The Unfortunate Problem with Conventions

Wax Chaotic’s first ever concert was performed at InConJunction in 2011. InCon is one of our local science-fiction conventions, and the two of us have attended it every year for over a decade now. It’s one of the few conventions we plan on attending every year, whether or not we make it onto the schedule. We would love to attend more cons as just ourselves and not as Wax Chaotic, but it’s just not in the budget. Sadly, we’ve reached the point at which attending cons even as the band isn’t within the budget, either. Which is why in 2015, the number of conventions for which Wax Chaotic volunteers will be drastically reduced.

Since that particular InCon, we’ve had the good fortune to perform at many fine conventions around the Midwest and beyond. In fact, we’ve played at more conventions than we have any other type of event or venue. On the whole, it’s been a lot of fun. These are events put on by people who really love a lot of the stuff we love, and they’re all dedicated to giving everyone a fun weekend. But the end of our 2014 tour will mark the end of an era, at least for us.

Because while conventions are a lot of fun to play at, they are also unfortunately very expensive for us. We normally don’t like talking about money in such a public manner—it feels too much like airing our dirty laundry. But money is what currently makes most of the Western world go ’round, and so it’s a necessary evil that everyone has to deal with. And as independent musicians, we don’t have a great deal of it.

Sadly, neither do a lot of fan-run conventions. Conventions are frequently only ever able to pay for things like lodging and travel expenses for their honorary attendees, which of course we do understand. But this means that the financial end of things is pretty painful for us. At any given con, we usually have to pay at least $100 in registration fees; at least twice that for a hotel room; and $40 to $80 for gas, depending on where the event is (and we drive a Prius V that has really good gas mileage). Then there’s also food, parking fees, and vehicle maintenance. And if we want dedicated vending space for the entire weekend, there’s usually an additional fee involved there, too. That all adds up pretty quickly.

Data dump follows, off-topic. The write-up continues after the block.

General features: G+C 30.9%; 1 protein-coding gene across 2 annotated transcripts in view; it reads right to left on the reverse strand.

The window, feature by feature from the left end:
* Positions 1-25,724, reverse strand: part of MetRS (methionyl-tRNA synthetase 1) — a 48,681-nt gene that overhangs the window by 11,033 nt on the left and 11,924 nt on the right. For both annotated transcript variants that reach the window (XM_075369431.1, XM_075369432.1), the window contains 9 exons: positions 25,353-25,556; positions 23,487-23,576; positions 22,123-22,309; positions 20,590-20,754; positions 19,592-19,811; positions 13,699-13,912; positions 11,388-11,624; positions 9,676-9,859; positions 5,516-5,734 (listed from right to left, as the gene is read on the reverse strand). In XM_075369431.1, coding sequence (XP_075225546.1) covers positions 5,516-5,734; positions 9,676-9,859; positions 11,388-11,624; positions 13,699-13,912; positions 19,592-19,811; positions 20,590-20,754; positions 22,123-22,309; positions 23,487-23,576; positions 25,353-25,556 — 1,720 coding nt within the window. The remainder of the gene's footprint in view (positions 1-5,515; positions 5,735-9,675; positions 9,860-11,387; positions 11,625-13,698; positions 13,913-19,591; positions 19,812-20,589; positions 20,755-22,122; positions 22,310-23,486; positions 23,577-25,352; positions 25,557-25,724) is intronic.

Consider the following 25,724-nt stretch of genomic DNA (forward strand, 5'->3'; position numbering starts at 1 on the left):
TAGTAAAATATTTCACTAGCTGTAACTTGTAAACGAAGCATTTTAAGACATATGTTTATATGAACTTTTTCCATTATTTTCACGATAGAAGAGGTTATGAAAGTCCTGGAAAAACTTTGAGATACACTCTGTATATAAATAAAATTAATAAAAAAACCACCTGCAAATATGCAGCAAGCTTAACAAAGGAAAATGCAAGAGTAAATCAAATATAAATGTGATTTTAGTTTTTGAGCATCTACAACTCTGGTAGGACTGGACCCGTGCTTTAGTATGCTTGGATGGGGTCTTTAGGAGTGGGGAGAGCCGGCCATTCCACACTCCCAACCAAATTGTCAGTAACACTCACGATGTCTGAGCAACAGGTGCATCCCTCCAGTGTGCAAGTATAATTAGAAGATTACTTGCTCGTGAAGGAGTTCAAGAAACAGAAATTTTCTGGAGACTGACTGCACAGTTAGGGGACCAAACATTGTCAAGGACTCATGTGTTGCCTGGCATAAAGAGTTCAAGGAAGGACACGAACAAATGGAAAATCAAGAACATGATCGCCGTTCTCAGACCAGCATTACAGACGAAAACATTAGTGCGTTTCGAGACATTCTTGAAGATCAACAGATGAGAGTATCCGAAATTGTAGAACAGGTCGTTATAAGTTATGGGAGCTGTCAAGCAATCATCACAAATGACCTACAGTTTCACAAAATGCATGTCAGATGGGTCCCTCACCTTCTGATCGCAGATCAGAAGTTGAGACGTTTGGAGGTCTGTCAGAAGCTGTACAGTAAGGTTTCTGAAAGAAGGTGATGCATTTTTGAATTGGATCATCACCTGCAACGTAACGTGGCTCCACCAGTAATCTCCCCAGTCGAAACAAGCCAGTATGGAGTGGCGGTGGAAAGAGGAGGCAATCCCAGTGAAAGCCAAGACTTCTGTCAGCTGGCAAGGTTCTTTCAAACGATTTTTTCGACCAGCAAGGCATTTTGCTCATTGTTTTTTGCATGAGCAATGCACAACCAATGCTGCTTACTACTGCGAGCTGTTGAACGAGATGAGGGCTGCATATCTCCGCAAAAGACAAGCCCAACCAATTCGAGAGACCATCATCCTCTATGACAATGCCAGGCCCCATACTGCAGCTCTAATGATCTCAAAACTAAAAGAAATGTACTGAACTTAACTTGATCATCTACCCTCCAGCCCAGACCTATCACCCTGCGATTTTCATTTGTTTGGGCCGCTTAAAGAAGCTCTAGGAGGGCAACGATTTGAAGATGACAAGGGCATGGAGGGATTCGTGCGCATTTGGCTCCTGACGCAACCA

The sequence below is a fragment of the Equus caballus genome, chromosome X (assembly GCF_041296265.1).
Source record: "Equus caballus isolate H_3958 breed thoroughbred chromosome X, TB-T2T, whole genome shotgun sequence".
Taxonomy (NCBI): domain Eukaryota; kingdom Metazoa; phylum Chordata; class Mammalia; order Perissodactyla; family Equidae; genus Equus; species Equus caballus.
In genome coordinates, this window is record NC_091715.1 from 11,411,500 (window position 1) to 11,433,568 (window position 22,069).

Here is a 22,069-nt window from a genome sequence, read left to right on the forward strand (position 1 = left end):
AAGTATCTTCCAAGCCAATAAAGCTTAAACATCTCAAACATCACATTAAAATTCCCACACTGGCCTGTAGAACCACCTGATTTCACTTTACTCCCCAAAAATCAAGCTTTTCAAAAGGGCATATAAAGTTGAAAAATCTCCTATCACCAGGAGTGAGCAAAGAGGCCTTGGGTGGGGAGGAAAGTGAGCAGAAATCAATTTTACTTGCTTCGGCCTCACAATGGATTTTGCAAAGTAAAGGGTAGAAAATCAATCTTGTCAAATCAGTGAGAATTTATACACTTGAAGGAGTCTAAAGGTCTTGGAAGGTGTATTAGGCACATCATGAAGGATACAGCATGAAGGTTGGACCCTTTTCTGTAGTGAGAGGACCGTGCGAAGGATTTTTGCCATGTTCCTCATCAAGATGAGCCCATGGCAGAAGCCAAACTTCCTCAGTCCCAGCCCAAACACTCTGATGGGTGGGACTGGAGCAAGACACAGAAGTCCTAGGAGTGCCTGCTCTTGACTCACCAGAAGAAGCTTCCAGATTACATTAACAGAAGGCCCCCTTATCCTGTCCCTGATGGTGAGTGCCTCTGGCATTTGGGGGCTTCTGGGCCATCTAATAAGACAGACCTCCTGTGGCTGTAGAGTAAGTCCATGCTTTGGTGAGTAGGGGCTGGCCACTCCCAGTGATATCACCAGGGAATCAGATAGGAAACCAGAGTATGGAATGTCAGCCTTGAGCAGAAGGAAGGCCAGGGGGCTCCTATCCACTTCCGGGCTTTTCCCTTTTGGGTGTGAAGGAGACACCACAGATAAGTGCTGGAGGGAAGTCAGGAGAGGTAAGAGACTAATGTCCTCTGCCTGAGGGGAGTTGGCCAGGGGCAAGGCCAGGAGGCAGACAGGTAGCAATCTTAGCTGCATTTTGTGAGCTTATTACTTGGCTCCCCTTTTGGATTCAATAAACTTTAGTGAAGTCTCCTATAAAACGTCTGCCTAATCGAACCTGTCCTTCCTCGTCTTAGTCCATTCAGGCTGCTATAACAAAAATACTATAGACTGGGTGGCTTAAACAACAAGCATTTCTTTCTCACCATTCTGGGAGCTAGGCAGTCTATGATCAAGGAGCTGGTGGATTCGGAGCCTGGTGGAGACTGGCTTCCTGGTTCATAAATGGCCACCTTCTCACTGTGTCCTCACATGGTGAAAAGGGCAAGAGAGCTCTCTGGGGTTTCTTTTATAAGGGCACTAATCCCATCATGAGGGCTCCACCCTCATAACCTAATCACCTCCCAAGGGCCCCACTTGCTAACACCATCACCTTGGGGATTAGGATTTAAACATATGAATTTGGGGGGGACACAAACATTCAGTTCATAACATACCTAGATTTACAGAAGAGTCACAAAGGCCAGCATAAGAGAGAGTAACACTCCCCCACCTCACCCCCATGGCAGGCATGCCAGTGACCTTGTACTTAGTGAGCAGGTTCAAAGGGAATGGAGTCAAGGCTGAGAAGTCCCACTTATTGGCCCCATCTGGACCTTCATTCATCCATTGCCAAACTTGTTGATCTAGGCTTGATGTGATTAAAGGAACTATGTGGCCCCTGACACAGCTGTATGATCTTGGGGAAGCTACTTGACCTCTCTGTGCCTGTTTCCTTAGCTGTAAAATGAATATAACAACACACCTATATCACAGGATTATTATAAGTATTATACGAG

So it’s pretty painful all around. On the one hand, the convention people want to put on a good event for their attendees, with a variety of programming and activities to enjoy. And on the other hand, people like us just can’t keep volunteering for events at which they have to pay to play.

Another problem with playing at conventions is that we are by far not the only thing there is to see at such an event. As a result, we don’t tend to recoup the related expenses through merch sales. That sort of business model is only sustainable for so long, and we’ve about reached our limit.

So in 2015, we intend to focus more on other venue and event types. We would love to hear about your favorite coffee house, bookstore, festival, or library, and we would also be thrilled to come perform in your home or worship space (we fit in well at Pagan events and UU churches).

And please, if you’re doing programming for a con and you want us to come, don’t let that stop you from inviting us—that’s different than if we send a cold email with our hands up looking to get on the schedule. We know your finances are just as tight as ours, but if you want us badly enough to go to the trouble of inviting us, maybe we can work something out.

We’ve had a lot of great fun at various conventions over the last few years, and we can’t thank all of them enough for giving us spaces to play. They’ve been really welcoming (and forgiving) as we’ve worked to find our way. But it’s time to take a break from volunteering for them for a little while. In the meantime, if you’re looking for new cons to go to, ask us about our favorites. We’ll talk your ear off.

And we look forward to seeing you in 2015 at a café, in a bookstore, or maybe even in your own backyard.

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2 thoughts on “The Unfortunate Problem with Conventions

  1. Yes, I have to agree that “pay for play” equals volunteering. That’s a generous thing to do, but volunteering doesn’t put food on the table at home. Wax Chaotic is performing at a level that deserves to be professionally compensated. I look forward to seeing Wax Chaotic appearing in new venues.

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